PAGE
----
Return to Walsingham

March 06 2019 | by

IF YOU have ever visited Walsingham, England’s National Marian Shrine, you may have noticed a ruined friary standing on a small hill outside the village. This Franciscan Friary was built in the mid-14th century and flourished for nearly two centuries, until the dissolution of religious houses under King Henry VIII. Over the last five centuries, the friars of the order which served there until the 1530s  – the Order of Franciscan Friars Conventual, more commonly known as Greyfriars – never forgot Walsingham. They have prayed for friars buried there, for those who had caused the destruction of this holy place, and for the day when Greyfriars would return to Walsingham.

There were great celebrations then on 19 March 2018 when a small group of Greyfriars formally returned to Walsingham, to be based in the centre of the town; it was the solemnity of the Feast of St Joseph. Friar Marco Tasca, Minister General of the Greyfriars, attended from Rome. He said the friars aim to a prophetic sign of dialogue and reconciliation to the world today, ministering to Walsingham’s many pilgrims just as they did five centuries ago.


Ancient pilgrimage


Pilgrims have flocked to the small Norfolk village of Little Walsingham since the 11th century to visit the Shrine of Our Lady of Walsingham. It was in the Anglo-Saxon village pre-dating the Norman invasion that a devout English Lady, Richeldis de Faverches, experienced three visions in 1061 in which the Blessed Virgin Mary appeared to her. In these visions Richeldis was shown the house of the Annunciation in Nazareth, and was requested to build a replica of it. Mary is said to have promised that, “whoever seeks my help there will not go away empty-handed.” In Medieval times, when travelling abroad became difficult because of the Crusades, Walsingham evolved into a place of great Christian importance and pilgrimage, ranking alongside Jerusalem, Rome and Santiago de Compostela. The popularity of Walsingham was boosted since it was impossible for Christians to visit Nazareth itself, which was in Saracen hands.


Central importance


It was during the lifetime of St Francis that the first Franciscans arrived in Britain – on 10 September 1224. They soon established friaries in Canterbury, Oxford, London and expanded to embrace many principal towns. As part of the Christian heritage of England, Walsingham was an obvious place to go, as the only one out of the four major shrines in Medieval Christendom which was devoted to the Mother of God. When the Greyfriars arrived in 1347 they had an active ministry of supporting pilgrims, including the very poor and lepers. Pope Clement VI, in approving the new foundation at Walsingham, wrote, “The grace of heaven has given us to see that you and your Order have the gift that, wherever you dwell, you call the faithful to the grace of salvation, teaching them by both word and example.” All of the English monarchs up to and including Henry VIII made a pilgrimage to the shrine. Walsingham was known as the centre of Catholic England.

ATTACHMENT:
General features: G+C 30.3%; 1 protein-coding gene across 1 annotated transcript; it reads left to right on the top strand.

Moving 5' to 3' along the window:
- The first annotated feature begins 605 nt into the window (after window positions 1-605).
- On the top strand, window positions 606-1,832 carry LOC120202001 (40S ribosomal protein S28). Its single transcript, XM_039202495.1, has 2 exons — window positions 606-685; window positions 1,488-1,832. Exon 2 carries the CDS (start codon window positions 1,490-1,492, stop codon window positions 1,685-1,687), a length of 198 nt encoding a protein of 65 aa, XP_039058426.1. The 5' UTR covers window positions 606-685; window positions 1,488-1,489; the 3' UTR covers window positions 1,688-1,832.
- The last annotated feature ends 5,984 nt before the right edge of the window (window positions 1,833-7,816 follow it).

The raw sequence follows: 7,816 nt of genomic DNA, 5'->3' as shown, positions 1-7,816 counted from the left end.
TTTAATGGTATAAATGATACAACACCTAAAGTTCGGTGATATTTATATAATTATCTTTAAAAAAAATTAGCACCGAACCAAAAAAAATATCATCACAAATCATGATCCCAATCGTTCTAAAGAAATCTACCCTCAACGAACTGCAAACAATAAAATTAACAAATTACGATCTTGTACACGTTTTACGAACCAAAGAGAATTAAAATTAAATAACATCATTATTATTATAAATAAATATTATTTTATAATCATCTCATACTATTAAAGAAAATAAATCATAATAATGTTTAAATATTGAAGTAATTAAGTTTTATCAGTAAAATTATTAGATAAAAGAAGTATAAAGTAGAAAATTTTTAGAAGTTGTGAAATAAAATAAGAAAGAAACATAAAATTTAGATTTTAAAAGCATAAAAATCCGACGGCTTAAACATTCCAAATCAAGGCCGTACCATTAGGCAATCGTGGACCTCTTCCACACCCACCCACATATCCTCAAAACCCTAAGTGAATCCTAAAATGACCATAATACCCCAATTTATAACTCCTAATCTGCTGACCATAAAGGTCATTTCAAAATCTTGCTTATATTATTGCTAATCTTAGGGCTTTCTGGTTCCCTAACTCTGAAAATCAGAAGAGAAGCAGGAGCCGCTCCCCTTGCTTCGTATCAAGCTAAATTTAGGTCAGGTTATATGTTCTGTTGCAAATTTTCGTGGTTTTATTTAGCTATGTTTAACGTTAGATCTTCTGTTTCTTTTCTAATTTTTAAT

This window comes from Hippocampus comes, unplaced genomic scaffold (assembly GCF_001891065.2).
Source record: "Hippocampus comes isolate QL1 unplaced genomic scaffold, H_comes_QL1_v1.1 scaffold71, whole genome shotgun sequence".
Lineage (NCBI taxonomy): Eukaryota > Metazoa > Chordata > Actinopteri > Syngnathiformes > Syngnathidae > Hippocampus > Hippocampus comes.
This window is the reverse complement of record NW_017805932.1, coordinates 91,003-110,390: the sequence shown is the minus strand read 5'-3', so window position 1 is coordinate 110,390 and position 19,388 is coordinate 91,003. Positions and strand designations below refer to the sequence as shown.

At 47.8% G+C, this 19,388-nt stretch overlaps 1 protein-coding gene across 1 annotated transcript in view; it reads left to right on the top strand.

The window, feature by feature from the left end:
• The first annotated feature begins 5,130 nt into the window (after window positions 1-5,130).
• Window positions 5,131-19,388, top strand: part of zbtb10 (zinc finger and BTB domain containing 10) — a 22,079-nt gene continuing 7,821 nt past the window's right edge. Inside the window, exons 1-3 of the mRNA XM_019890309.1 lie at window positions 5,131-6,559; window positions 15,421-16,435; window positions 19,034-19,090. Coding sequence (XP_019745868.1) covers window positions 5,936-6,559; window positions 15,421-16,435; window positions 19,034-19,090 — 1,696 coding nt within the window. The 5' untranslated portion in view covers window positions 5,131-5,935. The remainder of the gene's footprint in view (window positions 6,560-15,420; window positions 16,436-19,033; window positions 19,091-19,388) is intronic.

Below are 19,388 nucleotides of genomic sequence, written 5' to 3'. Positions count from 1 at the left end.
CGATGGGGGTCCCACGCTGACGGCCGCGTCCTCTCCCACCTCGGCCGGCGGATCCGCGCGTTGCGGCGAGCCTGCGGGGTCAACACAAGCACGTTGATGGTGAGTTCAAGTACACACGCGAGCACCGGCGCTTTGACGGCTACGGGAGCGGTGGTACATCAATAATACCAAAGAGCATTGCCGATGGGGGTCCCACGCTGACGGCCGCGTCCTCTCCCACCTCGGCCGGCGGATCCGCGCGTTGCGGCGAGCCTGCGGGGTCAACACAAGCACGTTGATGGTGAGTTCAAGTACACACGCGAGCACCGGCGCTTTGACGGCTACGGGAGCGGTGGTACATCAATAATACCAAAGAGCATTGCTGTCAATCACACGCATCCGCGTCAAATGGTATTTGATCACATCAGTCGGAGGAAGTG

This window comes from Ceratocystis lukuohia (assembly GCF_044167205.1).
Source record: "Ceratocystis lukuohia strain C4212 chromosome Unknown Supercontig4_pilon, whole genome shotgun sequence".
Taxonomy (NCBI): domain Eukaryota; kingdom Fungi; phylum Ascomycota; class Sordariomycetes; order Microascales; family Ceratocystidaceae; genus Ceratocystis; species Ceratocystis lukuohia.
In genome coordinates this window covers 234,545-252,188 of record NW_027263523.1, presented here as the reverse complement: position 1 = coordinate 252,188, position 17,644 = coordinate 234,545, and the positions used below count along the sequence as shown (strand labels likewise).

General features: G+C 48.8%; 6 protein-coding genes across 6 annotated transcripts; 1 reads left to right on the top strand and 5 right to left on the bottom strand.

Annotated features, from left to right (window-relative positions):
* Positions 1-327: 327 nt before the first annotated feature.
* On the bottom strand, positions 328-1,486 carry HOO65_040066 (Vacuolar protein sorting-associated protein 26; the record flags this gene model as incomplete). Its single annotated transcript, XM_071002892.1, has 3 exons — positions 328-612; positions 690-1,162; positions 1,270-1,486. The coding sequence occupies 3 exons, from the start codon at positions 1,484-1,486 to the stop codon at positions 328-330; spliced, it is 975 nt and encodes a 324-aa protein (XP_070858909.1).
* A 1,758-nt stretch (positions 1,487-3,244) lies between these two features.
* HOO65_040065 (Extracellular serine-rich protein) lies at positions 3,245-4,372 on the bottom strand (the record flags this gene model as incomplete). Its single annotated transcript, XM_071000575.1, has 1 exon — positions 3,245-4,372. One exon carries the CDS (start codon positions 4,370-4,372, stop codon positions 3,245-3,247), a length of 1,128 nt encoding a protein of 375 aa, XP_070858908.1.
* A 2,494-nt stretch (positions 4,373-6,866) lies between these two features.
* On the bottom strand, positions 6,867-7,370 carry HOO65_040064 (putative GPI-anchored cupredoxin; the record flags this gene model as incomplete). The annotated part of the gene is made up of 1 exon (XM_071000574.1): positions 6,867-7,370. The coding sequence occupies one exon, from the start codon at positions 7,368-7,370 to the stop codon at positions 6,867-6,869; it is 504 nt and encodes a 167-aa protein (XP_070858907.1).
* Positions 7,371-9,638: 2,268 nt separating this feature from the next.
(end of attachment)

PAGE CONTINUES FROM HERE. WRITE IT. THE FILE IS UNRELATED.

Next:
In 1534 there were over 60 Franciscan friaries in England, but by 1538 nearly all were suppressed by King Henry VIII and the Friars were banished. The Conventual Franciscans only returned to England in 1906, and through tough missionary work re-established their presence in Rye, East Sussex, then Liverpool (1926) and Manchester (1929).


Walsingham today


On 16 July 1948 there was a solemn Consecration of England & Wales to the Immaculate Heart of Mary at Walsingham, and thousands of pilgrims and visitors visit Walsingham each year. A focal point of each day at the Shrine is the celebration of the 12 noon Pilgrim Mass, which is available live on the internet. There is also a regular daily programme of events and services. Every day at Walsingham, pilgrim groups walk in procession along the Holy Mile. They often pray the rosary as they walk.

The very names of the Chapels at Walsingham tell us something of the spirit and life of pilgrimage: the National Shrine for Catholics in England is the medieval Slipper Chapel, which has long been a place where pilgrims removed their footwear and walked barefoot into the Holy Land of Walsingham. Its near neighbour is the much larger Chapel of Reconciliation, which was blessed and opened by Cardinal Basil Hume in 1981. A pilgrim’s journey through life can be difficult and mistakes will be made, but at the Chapel of Reconciliation, the forgiveness and joy of God is celebrated and reconciliation offered.


Old and new